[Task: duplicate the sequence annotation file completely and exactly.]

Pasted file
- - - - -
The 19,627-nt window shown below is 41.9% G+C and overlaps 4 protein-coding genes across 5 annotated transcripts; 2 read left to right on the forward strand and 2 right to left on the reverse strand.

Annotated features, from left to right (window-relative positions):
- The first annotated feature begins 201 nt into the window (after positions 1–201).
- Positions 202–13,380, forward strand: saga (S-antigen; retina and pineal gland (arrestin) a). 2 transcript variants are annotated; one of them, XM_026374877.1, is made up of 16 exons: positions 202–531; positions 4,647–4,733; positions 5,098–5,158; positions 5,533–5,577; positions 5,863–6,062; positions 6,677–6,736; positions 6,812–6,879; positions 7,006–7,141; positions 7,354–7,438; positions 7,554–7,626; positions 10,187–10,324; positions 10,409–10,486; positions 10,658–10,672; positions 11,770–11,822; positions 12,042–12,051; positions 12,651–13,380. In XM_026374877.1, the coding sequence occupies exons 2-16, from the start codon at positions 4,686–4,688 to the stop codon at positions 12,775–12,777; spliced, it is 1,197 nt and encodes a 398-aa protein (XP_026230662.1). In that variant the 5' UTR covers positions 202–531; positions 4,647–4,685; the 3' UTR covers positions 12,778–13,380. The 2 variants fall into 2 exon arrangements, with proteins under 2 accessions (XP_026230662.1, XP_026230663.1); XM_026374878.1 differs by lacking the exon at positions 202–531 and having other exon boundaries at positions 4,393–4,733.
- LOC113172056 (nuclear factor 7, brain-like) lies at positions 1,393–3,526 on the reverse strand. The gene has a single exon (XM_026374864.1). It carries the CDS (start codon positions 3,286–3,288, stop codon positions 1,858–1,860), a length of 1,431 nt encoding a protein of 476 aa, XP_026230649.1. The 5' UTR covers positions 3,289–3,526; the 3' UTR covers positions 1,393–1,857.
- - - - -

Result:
The 19,627-nt window shown below is 41.9% G+C and overlaps 4 protein-coding genes across 5 annotated transcripts; 2 read left to right on the forward strand and 2 right to left on the reverse strand.

Annotated features, from left to right (window-relative positions):
- The first annotated feature begins 201 nt into the window (after positions 1–201).
- Positions 202–13,380, forward strand: saga (S-antigen; retina and pineal gland (arrestin) a). 2 transcript variants are annotated; one of them, XM_026374877.1, is made up of 16 exons: positions 202–531; positions 4,647–4,733; positions 5,098–5,158; positions 5,533–5,577; positions 5,863–6,062; positions 6,677–6,736; positions 6,812–6,879; positions 7,006–7,141; positions 7,354–7,438; positions 7,554–7,626; positions 10,187–10,324; positions 10,409–10,486; positions 10,658–10,672; positions 11,770–11,822; positions 12,042–12,051; positions 12,651–13,380. In XM_026374877.1, the coding sequence occupies exons 2-16, from the start codon at positions 4,686–4,688 to the stop codon at positions 12,775–12,777; spliced, it is 1,197 nt and encodes a 398-aa protein (XP_026230662.1). In that variant the 5' UTR covers positions 202–531; positions 4,647–4,685; the 3' UTR covers positions 12,778–13,380. The 2 variants fall into 2 exon arrangements, with proteins under 2 accessions (XP_026230662.1, XP_026230663.1); XM_026374878.1 differs by lacking the exon at positions 202–531 and having other exon boundaries at positions 4,393–4,733.
- LOC113172056 (nuclear factor 7, brain-like) lies at positions 1,393–3,526 on the reverse strand. The gene has a single exon (XM_026374864.1). It carries the CDS (start codon positions 3,286–3,288, stop codon positions 1,858–1,860), a length of 1,431 nt encoding a protein of 476 aa, XP_026230649.1. The 5' UTR covers positions 3,289–3,526; the 3' UTR covers positions 1,393–1,857.